Abstract Investigation of vehicle resistant forces and power losses is of crucial importance owing to current state of energy consumption in transport sector. Meanwhile, considerable portion of resistant forces in a ground vehicle is traced back to tires. Pneumatic tires are known to be a source of energy dissipation as a consequence of their viscoelastic nature. The current study aims to provide a modification to tire resistance by considering the power loss in a tire due to longitudinal slip. The modified tire resistance is comprised of rolling resistance and a newly introduced resistance caused by tire slip, called slip resistance. The physical model is chosen for parameters sensitivity study since the tractive force is described in this model via tangible physical parameters, e.g. tire tangential stiffness, coefficient of friction, and contact patch length.
Journal Article

In-Plane Flexible Ring Tire Model Parameter Identification: Optimization Algorithms

2018-05-03
Abstract Parameter identification is an important part of tire model development. The prediction performance of a tire model highly depends on the identified parameter values of the tire model. Different optimization algorithms may yield different tire parameters with different computational accuracy. It is essential to find out which optimization algorithm is most likely to generate a set of parameters with the best prediction performance. In this study, four different MATLAB® optimization algorithms, including fminsearchcon, patternsearch, genetic algorithm (GA), and particleswarm, are used to identify the parameters of a newly proposed in-plane flexible ring tire model. The reference data used for parameter identification are obtained through a ADAMS FTire® virtual cleat test. After parameters are identified based on above four algorithms, their performances are compared in terms of effectiveness, efficiency, reliability, and robustness.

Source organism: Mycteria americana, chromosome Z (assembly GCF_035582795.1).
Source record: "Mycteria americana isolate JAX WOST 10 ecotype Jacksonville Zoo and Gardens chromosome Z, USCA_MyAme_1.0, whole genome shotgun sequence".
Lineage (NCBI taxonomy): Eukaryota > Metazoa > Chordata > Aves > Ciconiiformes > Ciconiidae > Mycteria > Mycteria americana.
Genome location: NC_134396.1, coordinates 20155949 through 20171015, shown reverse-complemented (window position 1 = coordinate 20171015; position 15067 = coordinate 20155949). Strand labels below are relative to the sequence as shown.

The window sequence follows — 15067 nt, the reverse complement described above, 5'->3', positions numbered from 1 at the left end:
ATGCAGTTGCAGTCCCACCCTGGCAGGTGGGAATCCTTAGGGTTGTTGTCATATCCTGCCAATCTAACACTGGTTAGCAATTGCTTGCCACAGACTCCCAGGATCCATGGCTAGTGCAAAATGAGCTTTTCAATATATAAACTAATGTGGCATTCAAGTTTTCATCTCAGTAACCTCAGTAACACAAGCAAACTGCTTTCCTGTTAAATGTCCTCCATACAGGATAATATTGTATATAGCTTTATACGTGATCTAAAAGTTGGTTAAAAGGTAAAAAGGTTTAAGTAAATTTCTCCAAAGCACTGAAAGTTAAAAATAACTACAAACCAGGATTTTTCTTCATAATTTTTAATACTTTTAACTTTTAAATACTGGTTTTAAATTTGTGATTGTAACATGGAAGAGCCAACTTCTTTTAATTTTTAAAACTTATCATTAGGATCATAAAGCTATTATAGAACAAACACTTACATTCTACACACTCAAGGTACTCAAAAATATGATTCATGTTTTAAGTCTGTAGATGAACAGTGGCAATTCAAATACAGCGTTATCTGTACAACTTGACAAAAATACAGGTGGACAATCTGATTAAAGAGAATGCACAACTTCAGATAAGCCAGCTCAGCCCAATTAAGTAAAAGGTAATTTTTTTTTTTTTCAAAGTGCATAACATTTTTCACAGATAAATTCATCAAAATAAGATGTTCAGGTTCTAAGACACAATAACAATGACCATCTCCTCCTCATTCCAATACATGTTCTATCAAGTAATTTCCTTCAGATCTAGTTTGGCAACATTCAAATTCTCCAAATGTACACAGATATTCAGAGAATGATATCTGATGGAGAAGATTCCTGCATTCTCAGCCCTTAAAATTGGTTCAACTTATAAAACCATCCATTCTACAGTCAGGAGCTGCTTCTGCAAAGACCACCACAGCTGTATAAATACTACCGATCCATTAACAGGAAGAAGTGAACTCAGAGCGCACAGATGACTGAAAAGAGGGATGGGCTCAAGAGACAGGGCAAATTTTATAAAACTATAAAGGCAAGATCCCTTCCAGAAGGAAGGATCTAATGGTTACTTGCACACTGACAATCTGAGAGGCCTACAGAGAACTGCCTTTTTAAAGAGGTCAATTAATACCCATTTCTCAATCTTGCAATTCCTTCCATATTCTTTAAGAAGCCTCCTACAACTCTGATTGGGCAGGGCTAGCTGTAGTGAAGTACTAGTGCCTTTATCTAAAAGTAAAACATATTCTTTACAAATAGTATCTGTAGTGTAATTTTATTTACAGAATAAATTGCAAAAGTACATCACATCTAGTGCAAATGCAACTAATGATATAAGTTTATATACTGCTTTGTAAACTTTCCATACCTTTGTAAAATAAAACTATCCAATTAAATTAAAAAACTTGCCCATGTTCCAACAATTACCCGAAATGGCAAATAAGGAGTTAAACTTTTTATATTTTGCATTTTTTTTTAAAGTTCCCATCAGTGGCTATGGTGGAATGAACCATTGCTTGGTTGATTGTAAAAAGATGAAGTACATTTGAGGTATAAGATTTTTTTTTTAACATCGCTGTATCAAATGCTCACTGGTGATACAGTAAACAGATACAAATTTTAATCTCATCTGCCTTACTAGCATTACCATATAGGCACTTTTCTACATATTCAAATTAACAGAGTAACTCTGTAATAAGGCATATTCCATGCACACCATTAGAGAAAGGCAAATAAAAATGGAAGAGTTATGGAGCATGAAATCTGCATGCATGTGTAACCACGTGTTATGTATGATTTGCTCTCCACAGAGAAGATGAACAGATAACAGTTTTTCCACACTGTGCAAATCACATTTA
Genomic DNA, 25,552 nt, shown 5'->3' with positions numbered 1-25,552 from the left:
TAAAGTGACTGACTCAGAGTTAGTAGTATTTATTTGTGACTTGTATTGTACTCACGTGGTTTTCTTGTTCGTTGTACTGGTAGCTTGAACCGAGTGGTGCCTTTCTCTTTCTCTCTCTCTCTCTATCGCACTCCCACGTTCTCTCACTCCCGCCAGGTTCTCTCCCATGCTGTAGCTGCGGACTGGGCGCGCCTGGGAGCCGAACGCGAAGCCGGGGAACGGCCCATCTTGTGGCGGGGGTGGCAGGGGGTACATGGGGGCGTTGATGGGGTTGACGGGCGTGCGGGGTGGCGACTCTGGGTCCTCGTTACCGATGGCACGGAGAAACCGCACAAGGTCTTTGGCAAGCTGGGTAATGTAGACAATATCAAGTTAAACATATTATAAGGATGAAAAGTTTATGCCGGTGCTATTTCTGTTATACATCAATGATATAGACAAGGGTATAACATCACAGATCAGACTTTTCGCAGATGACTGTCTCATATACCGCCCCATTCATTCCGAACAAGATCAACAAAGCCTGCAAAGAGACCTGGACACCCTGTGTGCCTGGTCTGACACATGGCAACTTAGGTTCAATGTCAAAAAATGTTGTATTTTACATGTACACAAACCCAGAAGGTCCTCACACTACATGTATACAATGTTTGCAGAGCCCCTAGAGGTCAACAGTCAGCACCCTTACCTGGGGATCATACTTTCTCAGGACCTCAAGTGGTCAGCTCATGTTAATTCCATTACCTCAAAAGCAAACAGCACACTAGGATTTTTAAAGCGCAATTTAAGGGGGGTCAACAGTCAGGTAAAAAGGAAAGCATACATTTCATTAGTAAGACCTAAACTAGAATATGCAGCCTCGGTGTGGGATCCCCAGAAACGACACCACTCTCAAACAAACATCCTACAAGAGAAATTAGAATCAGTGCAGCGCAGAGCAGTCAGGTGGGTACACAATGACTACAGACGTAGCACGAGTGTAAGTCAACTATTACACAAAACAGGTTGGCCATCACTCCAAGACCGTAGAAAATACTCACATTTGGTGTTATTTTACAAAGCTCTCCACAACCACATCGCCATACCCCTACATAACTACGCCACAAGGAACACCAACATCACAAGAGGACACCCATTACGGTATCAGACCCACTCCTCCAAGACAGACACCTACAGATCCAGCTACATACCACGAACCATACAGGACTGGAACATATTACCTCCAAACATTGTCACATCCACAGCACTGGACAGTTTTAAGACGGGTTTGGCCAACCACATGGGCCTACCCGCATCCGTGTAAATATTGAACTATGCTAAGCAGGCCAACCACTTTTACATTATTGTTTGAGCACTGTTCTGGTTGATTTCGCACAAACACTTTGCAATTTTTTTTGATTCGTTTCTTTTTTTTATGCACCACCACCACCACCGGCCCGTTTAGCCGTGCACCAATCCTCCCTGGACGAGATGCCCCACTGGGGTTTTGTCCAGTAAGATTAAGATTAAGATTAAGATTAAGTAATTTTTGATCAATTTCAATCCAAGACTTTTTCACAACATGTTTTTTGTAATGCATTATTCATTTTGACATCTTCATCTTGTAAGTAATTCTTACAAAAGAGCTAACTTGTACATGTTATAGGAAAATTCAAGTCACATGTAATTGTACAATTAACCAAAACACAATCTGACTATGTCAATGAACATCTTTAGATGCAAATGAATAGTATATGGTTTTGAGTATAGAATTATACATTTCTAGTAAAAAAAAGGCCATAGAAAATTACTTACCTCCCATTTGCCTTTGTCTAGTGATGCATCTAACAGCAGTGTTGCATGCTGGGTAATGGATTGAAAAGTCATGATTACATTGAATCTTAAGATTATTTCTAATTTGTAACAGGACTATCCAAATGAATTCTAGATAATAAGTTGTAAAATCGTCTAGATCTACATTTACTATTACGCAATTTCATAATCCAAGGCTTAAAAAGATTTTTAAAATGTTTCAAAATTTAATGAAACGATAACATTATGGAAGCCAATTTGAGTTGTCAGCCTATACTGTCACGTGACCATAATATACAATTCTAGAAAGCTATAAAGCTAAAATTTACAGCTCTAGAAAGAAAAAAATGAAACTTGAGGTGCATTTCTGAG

Journal Article

Improving Vehicle Rollover Resistance Using Fuzzy PID Controller of Active Anti-Roll Bar System

2018-12-20
Abstract The active anti-roll bar (AARB) system in vehicles has recently become one of the research hotspots in the field of vehicle technology to improve the vehicle’s active safety. In most off-road vehicles, high ground clearance is required while keeping all wheels in contact with the ground in order to improve traction and maintain load distribution among the wheels. A problem however arises in some types of the off-road vehicles when the vehicle is operated at high speeds on smooth roads. In such condition, the combination of the vehicle’s center of gravity position, large suspension stroke, and soft spring construction creates a stability problem, which could make the vehicle liable to rollover. This article analyzes a comparison of stability performance between passive and active anti-roll bar systems to improve rolling resistance. For active systems, two control strategies will be investigated. The conventional PID controller is firstly investigated and taken as a reference.
Journal Article

Force Transmission Characteristics for a Loaded Structural-Acoustic Tire Model

2018-10-23
Abstract Concerns about tire noise radiation arise partly from city traffic planning, environmental protection, and pedestrian safety standpoints, while from the vehicle passengers’ perspective, noise transmitted to the vehicle interior is more important. It is the latter concern that is addressed in this article. Sound-absorbing materials generally offer good absorption at higher frequencies, but the reduction of relatively low frequency, structure-borne tire noise is a continuing focus of many auto manufacturers. A tire’s internal, acoustic cavity resonance is a very strong contributing factor to tire-related structure-borne noise, and it can easily be perceived by passengers. Some reduction of vehicle cabin noise can be achieved through the insertion of sound-absorbing material in the tires. However, apart from the additional cost for such tires, there is also an increased complexity when repairing them because of the need to avoid damaging the sound-absorptive lining.